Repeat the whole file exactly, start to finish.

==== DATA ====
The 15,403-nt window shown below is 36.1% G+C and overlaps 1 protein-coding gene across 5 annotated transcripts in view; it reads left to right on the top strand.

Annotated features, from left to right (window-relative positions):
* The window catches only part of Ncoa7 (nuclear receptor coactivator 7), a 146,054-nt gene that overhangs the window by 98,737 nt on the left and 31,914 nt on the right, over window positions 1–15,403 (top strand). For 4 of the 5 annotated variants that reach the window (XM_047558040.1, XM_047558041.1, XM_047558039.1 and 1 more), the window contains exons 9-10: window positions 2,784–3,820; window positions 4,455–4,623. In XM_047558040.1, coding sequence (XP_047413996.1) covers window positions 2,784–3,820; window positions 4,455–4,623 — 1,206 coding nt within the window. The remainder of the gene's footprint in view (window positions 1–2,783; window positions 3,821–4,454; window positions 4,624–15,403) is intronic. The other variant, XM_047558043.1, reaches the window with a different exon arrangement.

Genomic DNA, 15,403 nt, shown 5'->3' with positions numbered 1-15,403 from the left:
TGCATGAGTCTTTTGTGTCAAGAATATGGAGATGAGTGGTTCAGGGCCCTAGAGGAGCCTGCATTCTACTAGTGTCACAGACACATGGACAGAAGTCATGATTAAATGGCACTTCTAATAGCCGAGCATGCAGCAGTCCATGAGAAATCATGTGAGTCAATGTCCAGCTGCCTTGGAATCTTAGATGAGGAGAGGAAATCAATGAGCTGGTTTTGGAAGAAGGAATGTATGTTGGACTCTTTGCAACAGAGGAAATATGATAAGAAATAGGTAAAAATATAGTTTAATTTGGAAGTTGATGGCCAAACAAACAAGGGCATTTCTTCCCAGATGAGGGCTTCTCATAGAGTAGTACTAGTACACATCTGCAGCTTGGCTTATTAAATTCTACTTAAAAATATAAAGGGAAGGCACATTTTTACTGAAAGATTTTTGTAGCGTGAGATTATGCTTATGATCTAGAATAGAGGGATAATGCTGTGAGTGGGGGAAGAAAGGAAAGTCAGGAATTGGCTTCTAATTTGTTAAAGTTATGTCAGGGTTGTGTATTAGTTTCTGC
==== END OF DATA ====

The 15,403-nt window shown below is 36.1% G+C and overlaps 1 protein-coding gene across 5 annotated transcripts in view; it reads left to right on the top strand.

Annotated features, from left to right (window-relative positions):
* The window catches only part of Ncoa7 (nuclear receptor coactivator 7), a 146,054-nt gene that overhangs the window by 98,737 nt on the left and 31,914 nt on the right, over window positions 1–15,403 (top strand). For 4 of the 5 annotated variants that reach the window (XM_047558040.1, XM_047558041.1, XM_047558039.1 and 1 more), the window contains exons 9-10: window positions 2,784–3,820; window positions 4,455–4,623. In XM_047558040.1, coding sequence (XP_047413996.1) covers window positions 2,784–3,820; window positions 4,455–4,623 — 1,206 coding nt within the window. The remainder of the gene's footprint in view (window positions 1–2,783; window positions 3,821–4,454; window positions 4,624–15,403) is intronic. The other variant, XM_047558043.1, reaches the window with a different exon arrangement.

Genomic DNA, 15,403 nt, shown 5'->3' with positions numbered 1-15,403 from the left:
TGCATGAGTCTTTTGTGTCAAGAATATGGAGATGAGTGGTTCAGGGCCCTAGAGGAGCCTGCATTCTACTAGTGTCACAGACACATGGACAGAAGTCATGATTAAATGGCACTTCTAATAGCCGAGCATGCAGCAGTCCATGAGAAATCATGTGAGTCAATGTCCAGCTGCCTTGGAATCTTAGATGAGGAGAGGAAATCAATGAGCTGGTTTTGGAAGAAGGAATGTATGTTGGACTCTTTGCAACAGAGGAAATATGATAAGAAATAGGTAAAAATATAGTTTAATTTGGAAGTTGATGGCCAAACAAACAAGGGCATTTCTTCCCAGATGAGGGCTTCTCATAGAGTAGTACTAGTACACATCTGCAGCTTGGCTTATTAAATTCTACTTAAAAATATAAAGGGAAGGCACATTTTTACTGAAAGATTTTTGTAGCGTGAGATTATGCTTATGATCTAGAATAGAGGGATAATGCTGTGAGTGGGGGAAGAAAGGAAAGTCAGGAATTGGCTTCTAATTTGTTAAAGTTATGTCAGGGTTGTGTATTAGTTTCTGC